Archive for Friday, October 2, 2009

Indonesian earthquake toll expected to surpass 1,100

October 2, 2009


— Across this coastal provincial capital, hardest hit by the latest earthquake to devastate Indonesia, mourners, survivors and rescue workers alike clawed through heaps of concrete in searches for thousands still missing.

Some, like Malina, had already realized the worst. She was just looking for the shoes missing from her dead daughter’s body, found in the rubble of a four-story school that was flattened within seconds. Like many Indonesians, she goes by one name.

As the death toll climbed Thursday — to 1,100 by one U.N. estimate — others looked for survivors, with thousands of people missing and feared trapped in the wreckage of shattered buildings.

When search efforts were suspended for the night, an eerie quiet fell over the city of 900,000.

“Let’s not underestimate. Let’s be prepared for the worst,” President Susilo Bambang Yudhoyono said in the capital, Jakarta.

Wednesday’s 7.6-magnitude earthquake started at sea and quickly rippled through Sumatra, the westernmost island in the Indonesian archipelago.

Government figures put the number of dead at 777, with nearly 2,100 people seriously injured. John Holmes, the U.N.’s humanitarian chief, set the death toll at 1,100, and the number was expected to grow.

President Barack Obama, who spent part of his childhood in Indonesia, pledged to support earthquake recovery efforts there, as well as provide assistance to the South Pacific countries of Samoa and American Samoa, which were hit by a deadly tsunami Tuesday. The United States pledged $3 million in immediate assistance.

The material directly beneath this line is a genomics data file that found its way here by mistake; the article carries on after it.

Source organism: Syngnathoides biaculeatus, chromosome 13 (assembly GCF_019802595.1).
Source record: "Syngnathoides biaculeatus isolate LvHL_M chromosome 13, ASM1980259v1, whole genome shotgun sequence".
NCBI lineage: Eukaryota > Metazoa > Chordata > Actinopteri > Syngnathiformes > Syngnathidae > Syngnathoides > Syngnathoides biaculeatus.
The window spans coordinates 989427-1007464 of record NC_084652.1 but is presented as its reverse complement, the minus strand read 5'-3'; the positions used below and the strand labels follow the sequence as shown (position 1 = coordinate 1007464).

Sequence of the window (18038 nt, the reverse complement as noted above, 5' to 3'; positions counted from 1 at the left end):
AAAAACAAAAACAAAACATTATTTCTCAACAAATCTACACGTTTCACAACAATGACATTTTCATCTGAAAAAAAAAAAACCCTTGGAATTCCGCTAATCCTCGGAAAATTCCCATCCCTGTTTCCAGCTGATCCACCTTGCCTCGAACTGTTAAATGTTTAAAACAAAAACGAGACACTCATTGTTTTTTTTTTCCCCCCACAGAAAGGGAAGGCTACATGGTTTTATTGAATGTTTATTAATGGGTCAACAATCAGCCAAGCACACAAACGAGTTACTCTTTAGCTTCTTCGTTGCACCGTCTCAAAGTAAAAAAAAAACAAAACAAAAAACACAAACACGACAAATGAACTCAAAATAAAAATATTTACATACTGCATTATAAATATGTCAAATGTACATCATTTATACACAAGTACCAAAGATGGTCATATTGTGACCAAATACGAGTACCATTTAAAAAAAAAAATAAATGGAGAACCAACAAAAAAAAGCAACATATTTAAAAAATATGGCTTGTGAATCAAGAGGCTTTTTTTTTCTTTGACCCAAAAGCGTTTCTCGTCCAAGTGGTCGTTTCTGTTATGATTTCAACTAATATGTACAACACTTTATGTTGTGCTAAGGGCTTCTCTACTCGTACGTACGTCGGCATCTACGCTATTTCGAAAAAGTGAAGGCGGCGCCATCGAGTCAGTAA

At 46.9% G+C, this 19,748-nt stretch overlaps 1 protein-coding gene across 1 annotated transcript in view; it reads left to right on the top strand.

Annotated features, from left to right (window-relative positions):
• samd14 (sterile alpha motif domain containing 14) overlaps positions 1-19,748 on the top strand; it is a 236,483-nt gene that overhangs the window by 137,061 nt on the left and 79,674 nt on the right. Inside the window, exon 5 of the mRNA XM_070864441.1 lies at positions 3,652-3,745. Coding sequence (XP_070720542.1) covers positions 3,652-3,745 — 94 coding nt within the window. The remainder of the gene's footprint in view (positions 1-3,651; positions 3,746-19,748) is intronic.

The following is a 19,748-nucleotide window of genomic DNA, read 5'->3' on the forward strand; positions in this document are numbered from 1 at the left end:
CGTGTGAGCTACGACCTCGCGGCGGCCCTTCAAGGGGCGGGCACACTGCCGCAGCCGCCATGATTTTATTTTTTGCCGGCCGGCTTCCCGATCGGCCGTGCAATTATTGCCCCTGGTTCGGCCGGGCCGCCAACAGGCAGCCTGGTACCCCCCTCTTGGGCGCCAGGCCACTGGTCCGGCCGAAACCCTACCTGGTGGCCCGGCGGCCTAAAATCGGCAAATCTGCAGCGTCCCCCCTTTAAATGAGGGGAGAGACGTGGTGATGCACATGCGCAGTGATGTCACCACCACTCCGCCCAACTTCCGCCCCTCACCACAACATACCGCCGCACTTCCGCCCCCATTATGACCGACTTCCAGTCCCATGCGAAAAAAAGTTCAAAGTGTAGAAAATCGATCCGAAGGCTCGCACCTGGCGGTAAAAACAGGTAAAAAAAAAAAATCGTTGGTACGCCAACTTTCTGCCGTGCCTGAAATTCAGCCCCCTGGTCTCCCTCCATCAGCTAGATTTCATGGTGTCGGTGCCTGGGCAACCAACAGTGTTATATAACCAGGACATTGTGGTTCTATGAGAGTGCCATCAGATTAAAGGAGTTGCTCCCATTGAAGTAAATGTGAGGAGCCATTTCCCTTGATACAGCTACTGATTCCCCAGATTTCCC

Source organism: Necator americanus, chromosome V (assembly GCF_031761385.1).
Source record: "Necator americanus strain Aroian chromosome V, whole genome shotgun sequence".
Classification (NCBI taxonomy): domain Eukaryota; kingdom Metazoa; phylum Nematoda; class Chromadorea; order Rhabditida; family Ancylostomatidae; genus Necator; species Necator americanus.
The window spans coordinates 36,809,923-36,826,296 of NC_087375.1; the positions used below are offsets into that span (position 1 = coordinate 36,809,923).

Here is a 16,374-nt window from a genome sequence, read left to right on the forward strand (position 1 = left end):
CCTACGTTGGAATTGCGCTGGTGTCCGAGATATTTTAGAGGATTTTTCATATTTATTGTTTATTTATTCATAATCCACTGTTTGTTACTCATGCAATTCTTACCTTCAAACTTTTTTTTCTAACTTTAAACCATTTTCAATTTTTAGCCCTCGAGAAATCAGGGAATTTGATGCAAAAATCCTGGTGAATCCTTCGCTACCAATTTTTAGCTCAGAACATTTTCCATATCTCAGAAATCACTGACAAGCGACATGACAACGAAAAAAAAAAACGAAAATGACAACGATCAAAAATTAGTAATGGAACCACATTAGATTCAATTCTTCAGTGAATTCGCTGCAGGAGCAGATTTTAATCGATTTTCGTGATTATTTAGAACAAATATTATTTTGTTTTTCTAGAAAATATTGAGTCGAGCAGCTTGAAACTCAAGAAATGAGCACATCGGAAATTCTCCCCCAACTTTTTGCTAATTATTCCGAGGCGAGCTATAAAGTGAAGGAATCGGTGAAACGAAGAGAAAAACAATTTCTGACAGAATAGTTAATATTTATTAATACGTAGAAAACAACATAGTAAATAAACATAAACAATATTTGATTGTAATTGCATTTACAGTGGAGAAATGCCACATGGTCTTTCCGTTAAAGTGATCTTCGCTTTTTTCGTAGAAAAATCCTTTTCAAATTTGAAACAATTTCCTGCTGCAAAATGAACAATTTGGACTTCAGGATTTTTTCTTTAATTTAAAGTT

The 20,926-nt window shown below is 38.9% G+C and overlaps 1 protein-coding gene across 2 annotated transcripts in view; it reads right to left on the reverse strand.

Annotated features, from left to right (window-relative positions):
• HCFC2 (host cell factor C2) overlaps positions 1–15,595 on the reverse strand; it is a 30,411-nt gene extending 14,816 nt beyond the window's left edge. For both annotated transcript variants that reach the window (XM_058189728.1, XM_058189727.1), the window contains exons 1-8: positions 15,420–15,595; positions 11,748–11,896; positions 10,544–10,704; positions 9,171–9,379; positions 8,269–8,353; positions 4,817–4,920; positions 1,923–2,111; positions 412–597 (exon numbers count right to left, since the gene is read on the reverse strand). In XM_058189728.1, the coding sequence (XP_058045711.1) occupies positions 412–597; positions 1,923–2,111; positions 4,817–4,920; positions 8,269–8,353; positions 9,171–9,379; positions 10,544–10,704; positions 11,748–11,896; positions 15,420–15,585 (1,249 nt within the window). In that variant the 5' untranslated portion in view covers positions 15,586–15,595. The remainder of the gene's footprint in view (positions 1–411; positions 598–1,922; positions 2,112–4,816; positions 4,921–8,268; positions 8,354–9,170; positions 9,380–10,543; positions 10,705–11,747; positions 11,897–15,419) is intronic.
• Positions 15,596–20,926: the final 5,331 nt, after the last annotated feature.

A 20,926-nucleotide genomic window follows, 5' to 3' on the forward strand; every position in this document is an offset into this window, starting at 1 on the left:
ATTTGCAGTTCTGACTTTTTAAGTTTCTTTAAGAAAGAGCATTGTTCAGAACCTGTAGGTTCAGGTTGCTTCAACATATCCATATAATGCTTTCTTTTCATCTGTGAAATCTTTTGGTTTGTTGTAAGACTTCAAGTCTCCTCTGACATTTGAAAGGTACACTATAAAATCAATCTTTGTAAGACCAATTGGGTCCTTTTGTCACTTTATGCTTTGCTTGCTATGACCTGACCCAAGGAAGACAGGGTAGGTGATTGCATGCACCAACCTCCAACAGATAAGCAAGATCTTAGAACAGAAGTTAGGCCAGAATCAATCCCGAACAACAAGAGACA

Most of the confirmed deaths in Indonesia were reported in Padang, where more than 500 buildings were severely damaged or flattened.

Where a mall once stood was a heap of concrete slabs layered like pancakes with iron rods jutting out. Police and army rescue teams used bulldozers, backhoes and electric drills to clear the wreckage in intermittent rain, or climbed the hills of rubble to dislodge pieces of concrete with bare hands.

The rescue operation was being hampered by a lack of heavy digging equipment, said Priyadi Kardono, a spokesman for the Disaster Management Agency. Japan, Switzerland and Singapore were providing support and backhoes were to arrive at the scene today.

Relatives of the missing gathered outside ruined buildings, hoping to hear good news. But mostly, the rescuers found bodies.

Occasionally, they saved lives.

A Singaporean, John Lee, was pulled alive from the Maryani hotel after surviving under the rubble for 25 hours. Rescue workers, responding to his cries for help, dug for 12 hours to free him. Lee suffered only a broken leg.

One of the hospitals in the town had collapsed completely while the state-run Djamil Hospital was partly damaged — its walls cracked and windows broken. Staff at the hospital treated the injured in tents set up in the open. In another area, yellow body bags were laid out in rows.


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